Ringing in The Ears Can be Relieved by Hearing Aids

Man who got rid of tinnitus using a hearing aid on a hammock with his wife.

Around one in seven individuals are estimated to deal with tinnitus. That puts the total number in the millions. That’s… a lot of people, both in absolute terms and in relation to the general population, and in a few countries, the percentage of the population who experience tinnitus is even more alarming.

Sometimes tinnitus is goes away on it’s own. But in those cases where ringing, buzzing, or humming in your ears is tough to get rid of, finding a reliable treatment can very quickly become a priority. Fortunately, there is a remedy that has proven to be really effective: hearing aids.

Hearing loss and tinnitus are connected but distinct conditions. you can have hearing loss without tinnitus or tinnitus without hearing loss. But both conditions coexist often enough that hearing aids have become a practical solution, managing hearing loss and stopping tinnitus all at once.

How Hearing Aids Can Help Tinnitus

Hearing aids have, according to one study, been reported to give relief of tinnitus symptoms for up to 60% of participants. Roughly 22% of those surveyed reported considerable relief. Despite this, hearing aids are actually designed to manage hearing loss not specifically tinnitus. The benefits appear to come by association. As such, hearing aids appear to be most practical if you have tinnitus and hearing loss.

Here’s how hearing aids can help reduce tinnitus symptoms:

  • External sounds are enhanced: When you have loss of hearing, the volume of the world (or, at least, certain frequencies of the world) can fade away and become quieter. When that happens the ringing in your ears becomes a lot more obvious. Hearing loss is not decreasing the ringing so it becomes the most pronounced thing you hear. A hearing aid can boost that ambient sound, helping to drown out the ringing or buzzing that was so prominent before. Tinnitus becomes less of an issue as you pay less attention to it.
  • Conversations become less difficult: Amplifying human speech is something modern hearing aids are particularly good at. This means having a conversation can be much easier once you’re regularly using your devices. You can keep up with the story Carl is telling at happy hour or listen to what Sally is excited about at work. The more you interact with other people, the more social you are, the less you’ll notice your tinnitus. In some cases, tinnitus is worsened by stress so being able to socialize can helps in this way also.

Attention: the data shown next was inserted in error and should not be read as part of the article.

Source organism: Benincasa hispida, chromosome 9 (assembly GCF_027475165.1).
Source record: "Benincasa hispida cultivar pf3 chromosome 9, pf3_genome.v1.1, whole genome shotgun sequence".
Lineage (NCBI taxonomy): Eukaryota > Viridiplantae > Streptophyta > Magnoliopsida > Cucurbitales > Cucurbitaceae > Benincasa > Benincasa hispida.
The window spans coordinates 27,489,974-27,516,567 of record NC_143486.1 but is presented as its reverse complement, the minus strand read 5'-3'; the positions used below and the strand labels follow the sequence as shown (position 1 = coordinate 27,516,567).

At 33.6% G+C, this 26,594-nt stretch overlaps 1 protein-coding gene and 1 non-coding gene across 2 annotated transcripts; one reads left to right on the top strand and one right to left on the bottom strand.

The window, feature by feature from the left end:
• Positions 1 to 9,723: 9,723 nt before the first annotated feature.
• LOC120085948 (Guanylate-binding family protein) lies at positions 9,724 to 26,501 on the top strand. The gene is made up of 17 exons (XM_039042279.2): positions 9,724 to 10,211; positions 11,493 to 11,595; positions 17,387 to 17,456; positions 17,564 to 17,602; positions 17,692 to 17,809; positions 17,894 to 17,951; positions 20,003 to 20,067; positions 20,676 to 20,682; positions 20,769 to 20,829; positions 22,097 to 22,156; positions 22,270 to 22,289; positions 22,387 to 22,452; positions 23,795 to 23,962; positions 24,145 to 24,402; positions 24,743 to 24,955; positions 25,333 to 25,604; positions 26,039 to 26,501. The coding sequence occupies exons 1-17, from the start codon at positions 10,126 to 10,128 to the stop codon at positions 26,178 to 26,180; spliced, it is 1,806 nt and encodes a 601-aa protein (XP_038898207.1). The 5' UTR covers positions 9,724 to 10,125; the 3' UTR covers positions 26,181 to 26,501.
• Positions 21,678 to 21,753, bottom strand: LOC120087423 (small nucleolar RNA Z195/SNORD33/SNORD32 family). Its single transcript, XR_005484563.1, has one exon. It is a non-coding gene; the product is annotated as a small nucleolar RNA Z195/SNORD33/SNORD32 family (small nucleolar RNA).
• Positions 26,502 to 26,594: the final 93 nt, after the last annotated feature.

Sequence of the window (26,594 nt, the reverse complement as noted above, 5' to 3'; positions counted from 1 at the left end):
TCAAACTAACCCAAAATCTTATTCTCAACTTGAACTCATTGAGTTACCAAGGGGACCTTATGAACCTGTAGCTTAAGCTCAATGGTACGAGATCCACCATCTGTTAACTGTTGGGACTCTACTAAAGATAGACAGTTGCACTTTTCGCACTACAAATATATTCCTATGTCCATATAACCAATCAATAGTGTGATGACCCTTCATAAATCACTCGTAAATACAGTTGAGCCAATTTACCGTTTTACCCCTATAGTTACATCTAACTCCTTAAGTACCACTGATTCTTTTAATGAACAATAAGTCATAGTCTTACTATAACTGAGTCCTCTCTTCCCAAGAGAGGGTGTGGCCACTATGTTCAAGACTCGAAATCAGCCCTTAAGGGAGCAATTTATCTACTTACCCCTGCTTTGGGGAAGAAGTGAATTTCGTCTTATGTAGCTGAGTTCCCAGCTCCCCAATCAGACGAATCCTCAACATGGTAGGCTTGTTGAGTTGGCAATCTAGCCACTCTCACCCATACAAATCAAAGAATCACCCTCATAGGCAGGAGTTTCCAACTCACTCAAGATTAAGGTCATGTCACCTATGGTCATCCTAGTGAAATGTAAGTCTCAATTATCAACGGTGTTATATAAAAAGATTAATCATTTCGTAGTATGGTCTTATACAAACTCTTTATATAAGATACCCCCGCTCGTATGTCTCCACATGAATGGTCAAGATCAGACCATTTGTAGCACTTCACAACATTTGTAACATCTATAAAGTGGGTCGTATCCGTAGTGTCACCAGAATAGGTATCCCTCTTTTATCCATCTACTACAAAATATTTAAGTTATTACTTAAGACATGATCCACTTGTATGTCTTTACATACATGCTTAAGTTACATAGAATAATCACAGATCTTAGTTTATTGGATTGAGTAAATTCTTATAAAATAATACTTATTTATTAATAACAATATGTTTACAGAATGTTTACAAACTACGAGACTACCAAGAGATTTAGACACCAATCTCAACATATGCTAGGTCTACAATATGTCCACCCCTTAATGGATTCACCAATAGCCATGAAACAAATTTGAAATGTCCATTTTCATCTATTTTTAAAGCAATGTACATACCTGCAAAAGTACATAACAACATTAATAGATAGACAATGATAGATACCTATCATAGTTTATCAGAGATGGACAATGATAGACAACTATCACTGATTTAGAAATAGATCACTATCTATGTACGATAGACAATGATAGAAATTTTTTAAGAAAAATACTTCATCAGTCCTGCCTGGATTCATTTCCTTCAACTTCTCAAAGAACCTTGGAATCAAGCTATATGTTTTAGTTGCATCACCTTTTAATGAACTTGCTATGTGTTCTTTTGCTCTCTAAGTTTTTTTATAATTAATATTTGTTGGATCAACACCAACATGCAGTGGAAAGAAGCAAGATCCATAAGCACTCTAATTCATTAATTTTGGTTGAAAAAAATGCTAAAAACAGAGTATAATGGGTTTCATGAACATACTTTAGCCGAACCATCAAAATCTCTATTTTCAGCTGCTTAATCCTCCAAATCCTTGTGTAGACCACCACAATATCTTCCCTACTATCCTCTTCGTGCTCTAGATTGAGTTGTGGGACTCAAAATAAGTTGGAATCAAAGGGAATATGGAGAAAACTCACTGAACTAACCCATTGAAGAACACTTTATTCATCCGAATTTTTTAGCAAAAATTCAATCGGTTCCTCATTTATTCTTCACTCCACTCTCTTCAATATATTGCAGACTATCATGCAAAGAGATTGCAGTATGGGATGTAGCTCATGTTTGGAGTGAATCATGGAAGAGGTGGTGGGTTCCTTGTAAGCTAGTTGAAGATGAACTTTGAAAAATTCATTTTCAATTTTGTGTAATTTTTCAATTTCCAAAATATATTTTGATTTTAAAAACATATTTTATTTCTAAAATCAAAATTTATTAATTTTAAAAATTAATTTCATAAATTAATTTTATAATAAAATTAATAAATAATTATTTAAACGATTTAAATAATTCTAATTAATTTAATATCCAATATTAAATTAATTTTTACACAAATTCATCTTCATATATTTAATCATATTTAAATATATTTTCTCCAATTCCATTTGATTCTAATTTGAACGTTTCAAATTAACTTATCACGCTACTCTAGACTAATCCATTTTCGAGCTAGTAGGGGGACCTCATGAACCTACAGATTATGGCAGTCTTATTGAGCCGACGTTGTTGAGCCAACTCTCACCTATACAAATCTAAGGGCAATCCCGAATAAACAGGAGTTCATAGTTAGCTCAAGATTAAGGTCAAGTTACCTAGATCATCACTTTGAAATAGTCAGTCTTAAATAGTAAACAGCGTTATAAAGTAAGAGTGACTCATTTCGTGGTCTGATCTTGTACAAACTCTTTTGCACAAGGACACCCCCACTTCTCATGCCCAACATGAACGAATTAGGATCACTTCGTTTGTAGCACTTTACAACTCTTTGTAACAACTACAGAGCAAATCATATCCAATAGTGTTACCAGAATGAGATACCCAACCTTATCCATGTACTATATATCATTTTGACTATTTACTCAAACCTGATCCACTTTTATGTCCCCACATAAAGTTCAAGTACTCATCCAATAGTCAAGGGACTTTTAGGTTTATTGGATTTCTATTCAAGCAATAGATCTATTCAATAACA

• The increased audio stimulation is keeping your brain fit: Hearing loss has been confirmed to put a strain on cognitive function. Tinnitus symptoms you might be experiencing can be decreased when the brain is in a healthy limber condition and hearing aids can help keep it that way.

Modern Hearing Aids Come With Numerous Advantages

Smart Technology is built into modern hearing aids. To some degree, that’s because they incorporate the newest technologies and hearing assistance algorithms. But it’s the ability to customize a hearing aid to the specific user’s requirements that makes modern hearing aids so effective (sometimes, they recalibrate based on the amount of background noise).

Personalizing hearing aids means that the sensitivity and output signals can effortlessly be adjusted to the particular hearing levels you may have. The buzzing or humming is more likely to be successfully masked if your hearing aid is dialed in to work best for you.

The Best Way to Stop Tinnitus

This will probably depend on your level of hearing impairment. There are still treatment options for your tinnitus even if you don’t have any hearing impairment. That could mean custom-created masking devices, cognitive-behavioral therapy, or medication.

But, hearing aids may be able to take care of both situations if you have tinnitus and hearing loss at the same time. Stop tinnitus from making your life miserable by managing your hearing loss with a good set of hearing aids.

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The site information is for educational and informational purposes only and does not constitute medical advice. To receive personalized advice or treatment, schedule an appointment.